Supporting wastewater projects can be pretty routine for DCC, but a unique challenge during the replacement of a 70‑year-old lift station in the Fort Henry Heights area of CFB Kingston has made this particular project memorable.

“Last summer Department of National Defence (DND) personnel spotted a large Northern Map Turtle, a species of Special Concern, laying eggs in a gravel area of the work area,” said Mark Kent, DCC Coordinator, Construction Services, Kingston.

That single nest caused the course of the whole project to change. The team responded quickly to reconfigure schedules, workflows, and methodologies, as the area was zoned off for several months while awaiting the eggs to hatch. When they didn’t leave the nest prior to winter, the hatchlings were collected by an ecologist for re-homing at a wildlife care facility. Strong relationships between DND, multiple DCC service lines, the contractor, and environmental experts ensured the team was able to keep the project moving.

“It really represented a great joint effort in terms of resolution,” said Mark. “By working together, we were able to identify unexpected environmental conditions, collaborate on review, and take action to mitigate ill-effects to the project while remaining responsible environmental stewards.”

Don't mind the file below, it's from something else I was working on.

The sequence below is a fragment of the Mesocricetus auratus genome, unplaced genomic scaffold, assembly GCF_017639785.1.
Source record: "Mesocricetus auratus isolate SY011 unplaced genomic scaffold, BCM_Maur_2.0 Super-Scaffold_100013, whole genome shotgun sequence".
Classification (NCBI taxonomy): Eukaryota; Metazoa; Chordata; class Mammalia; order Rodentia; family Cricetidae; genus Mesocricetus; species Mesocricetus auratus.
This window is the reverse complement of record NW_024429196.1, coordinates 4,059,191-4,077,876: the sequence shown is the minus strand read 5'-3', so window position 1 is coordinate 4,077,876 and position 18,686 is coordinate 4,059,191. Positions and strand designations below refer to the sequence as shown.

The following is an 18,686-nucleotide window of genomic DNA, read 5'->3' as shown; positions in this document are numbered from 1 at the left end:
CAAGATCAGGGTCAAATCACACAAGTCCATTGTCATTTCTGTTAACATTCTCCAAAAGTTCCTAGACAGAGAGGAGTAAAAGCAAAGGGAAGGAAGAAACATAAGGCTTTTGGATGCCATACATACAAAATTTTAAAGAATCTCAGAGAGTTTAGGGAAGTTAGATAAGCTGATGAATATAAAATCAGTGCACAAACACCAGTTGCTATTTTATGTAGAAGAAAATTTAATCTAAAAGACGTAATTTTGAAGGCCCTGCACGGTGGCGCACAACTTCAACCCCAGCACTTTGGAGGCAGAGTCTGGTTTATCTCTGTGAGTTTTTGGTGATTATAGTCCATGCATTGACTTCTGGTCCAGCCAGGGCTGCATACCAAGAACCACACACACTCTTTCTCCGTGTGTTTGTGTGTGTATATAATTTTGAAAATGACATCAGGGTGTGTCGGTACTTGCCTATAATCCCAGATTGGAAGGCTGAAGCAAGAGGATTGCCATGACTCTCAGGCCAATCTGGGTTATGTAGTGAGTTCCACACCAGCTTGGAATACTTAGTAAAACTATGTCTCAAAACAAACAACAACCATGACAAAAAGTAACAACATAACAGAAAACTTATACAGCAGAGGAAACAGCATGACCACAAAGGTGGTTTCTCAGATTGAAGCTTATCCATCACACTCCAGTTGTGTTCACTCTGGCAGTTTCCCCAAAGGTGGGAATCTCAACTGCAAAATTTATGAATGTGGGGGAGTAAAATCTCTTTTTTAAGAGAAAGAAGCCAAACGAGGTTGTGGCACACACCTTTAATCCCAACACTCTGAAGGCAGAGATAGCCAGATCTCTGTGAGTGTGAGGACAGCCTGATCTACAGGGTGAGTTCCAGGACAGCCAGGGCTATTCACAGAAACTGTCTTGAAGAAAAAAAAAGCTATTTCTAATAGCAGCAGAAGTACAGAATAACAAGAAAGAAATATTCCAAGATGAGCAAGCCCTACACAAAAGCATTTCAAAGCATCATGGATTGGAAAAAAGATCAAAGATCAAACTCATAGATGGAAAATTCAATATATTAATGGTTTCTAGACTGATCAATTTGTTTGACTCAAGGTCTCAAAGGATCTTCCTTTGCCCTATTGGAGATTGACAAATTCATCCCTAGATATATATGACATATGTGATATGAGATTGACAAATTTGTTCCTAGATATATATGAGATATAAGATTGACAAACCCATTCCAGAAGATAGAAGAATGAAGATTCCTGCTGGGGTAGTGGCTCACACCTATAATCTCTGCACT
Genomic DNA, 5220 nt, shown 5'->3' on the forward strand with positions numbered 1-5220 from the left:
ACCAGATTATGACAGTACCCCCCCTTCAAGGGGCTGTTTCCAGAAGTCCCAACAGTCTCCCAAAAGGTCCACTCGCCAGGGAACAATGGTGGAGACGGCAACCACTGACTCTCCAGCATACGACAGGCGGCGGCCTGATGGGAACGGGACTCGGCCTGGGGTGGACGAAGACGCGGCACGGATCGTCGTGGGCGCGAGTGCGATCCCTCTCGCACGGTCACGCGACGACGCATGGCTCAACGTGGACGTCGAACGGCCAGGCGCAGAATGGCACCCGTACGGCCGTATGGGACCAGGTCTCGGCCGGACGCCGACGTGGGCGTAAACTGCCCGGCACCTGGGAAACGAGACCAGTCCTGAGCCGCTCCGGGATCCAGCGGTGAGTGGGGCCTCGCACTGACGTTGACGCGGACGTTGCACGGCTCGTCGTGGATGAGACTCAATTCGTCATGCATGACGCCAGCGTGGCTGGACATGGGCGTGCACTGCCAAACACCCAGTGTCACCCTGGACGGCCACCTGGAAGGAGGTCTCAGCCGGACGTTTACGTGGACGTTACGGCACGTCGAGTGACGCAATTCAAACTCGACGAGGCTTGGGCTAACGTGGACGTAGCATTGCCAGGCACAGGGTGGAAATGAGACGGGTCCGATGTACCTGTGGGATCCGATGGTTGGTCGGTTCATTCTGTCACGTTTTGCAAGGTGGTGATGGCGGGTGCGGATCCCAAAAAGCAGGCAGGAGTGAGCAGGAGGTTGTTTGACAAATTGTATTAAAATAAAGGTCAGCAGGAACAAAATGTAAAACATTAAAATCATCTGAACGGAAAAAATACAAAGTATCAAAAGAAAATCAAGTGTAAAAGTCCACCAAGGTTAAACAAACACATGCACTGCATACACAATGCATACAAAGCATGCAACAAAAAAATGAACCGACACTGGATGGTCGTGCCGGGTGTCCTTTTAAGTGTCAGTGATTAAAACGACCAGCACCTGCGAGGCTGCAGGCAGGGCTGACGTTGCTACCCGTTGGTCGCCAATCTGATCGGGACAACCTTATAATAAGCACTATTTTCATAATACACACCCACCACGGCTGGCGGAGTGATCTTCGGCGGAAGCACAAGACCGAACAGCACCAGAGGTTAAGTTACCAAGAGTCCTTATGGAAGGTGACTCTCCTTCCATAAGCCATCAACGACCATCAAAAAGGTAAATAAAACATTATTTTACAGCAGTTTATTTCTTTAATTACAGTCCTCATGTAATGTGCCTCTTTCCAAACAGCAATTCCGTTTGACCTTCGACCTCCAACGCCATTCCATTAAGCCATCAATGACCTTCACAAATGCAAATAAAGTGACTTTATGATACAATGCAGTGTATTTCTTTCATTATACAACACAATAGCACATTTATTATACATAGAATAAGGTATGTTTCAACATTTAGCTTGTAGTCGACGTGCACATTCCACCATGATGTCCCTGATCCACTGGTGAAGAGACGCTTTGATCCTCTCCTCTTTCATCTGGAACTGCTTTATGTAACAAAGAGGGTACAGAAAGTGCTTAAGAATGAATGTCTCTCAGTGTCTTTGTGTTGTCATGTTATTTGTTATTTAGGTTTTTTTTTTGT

While most of the underground work was completed before the ground froze, commissioning of the lift station is expected in the spring. The new facility includes features like a Fibre-Reinforced Plastic (FRP) wet well, robust submersible pumps and advanced controls that bring it up to modern standards. A new more efficiently routed gravity sanitary sewer system incorporates a notable change in ownership of both lands and underground plant, relinquishing management of wastewater generated by the nearby Parks Canada-owned Fort Henry National Historic Site.

As for the turtles, the ecologist will release them into their natural habitat in the spring near their original nest location, with oversight from DCC’s Environmental Services team.

“I like baby turtles as much as the next person,” said Mark. “Just not on my jobsite!”

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